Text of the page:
When doctors took one look at Marissa Dees on the day of her birth, they turned to her parents and told them she would never survive the first night. The little girl had been born with a huge birthmark across her back and was unlike any baby these “experienced” professionals had ever seen before in their lives and careers. Besides her deadly prognosis, Marissa Dees was diagnosed with congenital melanocytic nevus, which is a rare condition that causes dark, hairy moles and skin tissue to penetrate into the body and wrap around bones and other internal tissue. But one the second day of her life, the little girl acted just like a normal baby. She had survived. And the doctors had been wrong. But Marissa Dees was not through surprising doctors. She would go on to do that at every stage of her life…
When she was just 6 months old, Marissa had to undergo frequent treatments. Her condition put her at serious risk of fatal melanoma and the doctors had to remove the at-risk tissue.
As she continued to grow, Marissa had to endure not only more surgeries, but the ridicule of her peers. Because she had moles all over her body, classmates nastily called her “Dalmatian” and spread rumors throughout the school that she was part dog. This made Marissa cover up no matter how hot it was outside.
“The birthmarks go under the skin, wrapping around the bones, muscle and tissues. They can be cancerous or pre-cancerous, so I’ve had as many of them removed as I can,” Dees told the Daily Mail. “I have nevus on top of nevus, so am at risk of a fatal melanoma.”
Nevertheless, Marissa made it through life. And now at 28-years-old, things have come full circle. She is a stay-at-home mother living in Florida. She has endured more than 30 operations in an effort to rid her body of the hairy black “nevus” that spans her entire back from her buttocks to her head. And because of the brutal surgeries, she now looks like a burn victim.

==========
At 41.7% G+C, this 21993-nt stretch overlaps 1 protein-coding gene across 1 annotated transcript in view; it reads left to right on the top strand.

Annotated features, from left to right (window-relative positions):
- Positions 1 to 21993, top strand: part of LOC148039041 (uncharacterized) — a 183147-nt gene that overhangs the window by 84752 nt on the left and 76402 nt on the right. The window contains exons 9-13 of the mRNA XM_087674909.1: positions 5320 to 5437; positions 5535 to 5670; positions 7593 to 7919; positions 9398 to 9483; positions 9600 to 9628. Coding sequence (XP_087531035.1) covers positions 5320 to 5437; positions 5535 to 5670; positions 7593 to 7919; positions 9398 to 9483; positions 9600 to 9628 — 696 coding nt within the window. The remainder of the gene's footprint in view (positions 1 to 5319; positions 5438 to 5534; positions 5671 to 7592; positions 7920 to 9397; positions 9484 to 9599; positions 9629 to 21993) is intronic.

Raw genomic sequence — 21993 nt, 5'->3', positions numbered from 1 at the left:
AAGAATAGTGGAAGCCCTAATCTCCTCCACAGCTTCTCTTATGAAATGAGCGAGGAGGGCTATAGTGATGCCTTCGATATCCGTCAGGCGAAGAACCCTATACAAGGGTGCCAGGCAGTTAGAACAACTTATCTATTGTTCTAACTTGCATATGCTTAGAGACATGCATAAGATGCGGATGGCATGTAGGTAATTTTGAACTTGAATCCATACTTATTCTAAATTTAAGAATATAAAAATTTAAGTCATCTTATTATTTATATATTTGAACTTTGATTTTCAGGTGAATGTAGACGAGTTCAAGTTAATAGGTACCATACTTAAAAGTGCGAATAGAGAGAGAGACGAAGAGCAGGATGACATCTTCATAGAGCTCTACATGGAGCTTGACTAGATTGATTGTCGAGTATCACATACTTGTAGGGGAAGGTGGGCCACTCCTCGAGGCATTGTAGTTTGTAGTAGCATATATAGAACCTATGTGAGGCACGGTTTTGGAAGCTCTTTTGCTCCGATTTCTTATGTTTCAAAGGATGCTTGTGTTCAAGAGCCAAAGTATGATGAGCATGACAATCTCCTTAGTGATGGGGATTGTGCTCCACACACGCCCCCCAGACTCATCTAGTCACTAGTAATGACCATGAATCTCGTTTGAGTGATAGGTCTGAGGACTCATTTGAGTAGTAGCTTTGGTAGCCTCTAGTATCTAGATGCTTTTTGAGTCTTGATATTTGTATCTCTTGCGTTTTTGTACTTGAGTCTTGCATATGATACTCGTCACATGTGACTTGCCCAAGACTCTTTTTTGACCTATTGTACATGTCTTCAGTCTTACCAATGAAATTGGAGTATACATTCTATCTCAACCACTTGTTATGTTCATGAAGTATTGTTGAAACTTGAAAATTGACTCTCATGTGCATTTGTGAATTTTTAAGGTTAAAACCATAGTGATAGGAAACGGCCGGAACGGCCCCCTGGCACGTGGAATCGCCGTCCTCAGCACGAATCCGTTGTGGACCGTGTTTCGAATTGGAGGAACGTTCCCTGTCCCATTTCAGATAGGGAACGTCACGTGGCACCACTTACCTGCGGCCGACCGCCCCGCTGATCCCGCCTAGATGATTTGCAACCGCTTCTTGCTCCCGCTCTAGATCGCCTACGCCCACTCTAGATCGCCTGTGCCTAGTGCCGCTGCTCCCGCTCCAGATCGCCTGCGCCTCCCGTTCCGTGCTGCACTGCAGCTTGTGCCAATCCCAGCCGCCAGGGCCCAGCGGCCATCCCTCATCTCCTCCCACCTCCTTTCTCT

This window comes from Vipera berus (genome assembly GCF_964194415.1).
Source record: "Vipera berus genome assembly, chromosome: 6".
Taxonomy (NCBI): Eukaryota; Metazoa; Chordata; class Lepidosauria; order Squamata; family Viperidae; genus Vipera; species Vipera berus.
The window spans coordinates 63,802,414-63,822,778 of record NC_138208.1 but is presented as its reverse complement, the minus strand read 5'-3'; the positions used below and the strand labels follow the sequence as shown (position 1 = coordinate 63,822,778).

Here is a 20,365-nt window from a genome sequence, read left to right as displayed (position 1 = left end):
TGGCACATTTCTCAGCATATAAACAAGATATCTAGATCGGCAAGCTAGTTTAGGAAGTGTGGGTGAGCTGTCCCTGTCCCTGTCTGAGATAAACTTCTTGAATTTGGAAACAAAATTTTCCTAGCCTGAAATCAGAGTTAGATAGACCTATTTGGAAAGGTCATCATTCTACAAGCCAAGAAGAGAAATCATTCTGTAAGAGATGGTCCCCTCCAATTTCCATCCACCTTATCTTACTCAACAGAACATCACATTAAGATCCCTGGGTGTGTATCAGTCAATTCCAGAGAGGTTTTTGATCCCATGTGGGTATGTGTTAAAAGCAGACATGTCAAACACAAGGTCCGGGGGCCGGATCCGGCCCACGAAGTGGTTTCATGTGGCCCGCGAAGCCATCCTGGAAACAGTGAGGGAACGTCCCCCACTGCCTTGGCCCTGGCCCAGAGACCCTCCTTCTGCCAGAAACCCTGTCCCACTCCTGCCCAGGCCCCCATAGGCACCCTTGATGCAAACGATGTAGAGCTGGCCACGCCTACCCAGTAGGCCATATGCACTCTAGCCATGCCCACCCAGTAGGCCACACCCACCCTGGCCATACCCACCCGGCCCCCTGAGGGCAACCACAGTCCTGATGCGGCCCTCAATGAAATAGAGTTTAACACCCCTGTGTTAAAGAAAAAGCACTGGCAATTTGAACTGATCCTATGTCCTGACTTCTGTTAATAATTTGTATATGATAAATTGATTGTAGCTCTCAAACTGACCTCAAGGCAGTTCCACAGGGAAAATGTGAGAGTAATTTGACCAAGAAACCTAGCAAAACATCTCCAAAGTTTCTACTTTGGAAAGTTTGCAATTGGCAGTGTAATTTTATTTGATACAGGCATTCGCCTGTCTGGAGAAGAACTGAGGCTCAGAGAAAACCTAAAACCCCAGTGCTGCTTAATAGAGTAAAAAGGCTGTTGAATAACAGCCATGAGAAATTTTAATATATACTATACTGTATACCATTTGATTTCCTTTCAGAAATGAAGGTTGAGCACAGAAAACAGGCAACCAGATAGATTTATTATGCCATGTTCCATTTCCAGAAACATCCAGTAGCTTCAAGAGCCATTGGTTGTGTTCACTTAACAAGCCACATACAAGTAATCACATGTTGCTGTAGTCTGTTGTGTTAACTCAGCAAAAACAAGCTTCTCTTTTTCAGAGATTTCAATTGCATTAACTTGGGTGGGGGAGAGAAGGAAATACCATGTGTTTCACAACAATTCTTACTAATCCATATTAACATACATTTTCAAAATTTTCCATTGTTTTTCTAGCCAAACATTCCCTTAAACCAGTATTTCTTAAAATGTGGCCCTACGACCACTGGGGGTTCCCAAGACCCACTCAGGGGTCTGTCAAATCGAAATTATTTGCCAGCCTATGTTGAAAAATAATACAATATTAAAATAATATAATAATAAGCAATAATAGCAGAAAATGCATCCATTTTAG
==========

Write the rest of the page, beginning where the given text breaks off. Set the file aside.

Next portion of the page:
This past April, Marissa’s friend succumbed to stage 4 melanoma. It had been brought on by the same condition Marissa has. And with this realization, Marissa knew she had to look at life differently and live her life honestly and openly.
“It was the wake-up call I needed to embrace who I am,” Dees said. “I wear my scars with pride now and let it all hang out. This is my body and how I was made, so I appreciate it.”
That’s why she decided to bare her condition for the camera. And in doing so, she is inspiring other people, to know more people about congenital melanocytic nevus so they can help those who have it and protect their lives ones if they have it.
But ever since she woke up alive on her second day on earth, Marissa has been defying doctor’s expectations. And she has learned to be proud of the woman she was born to be.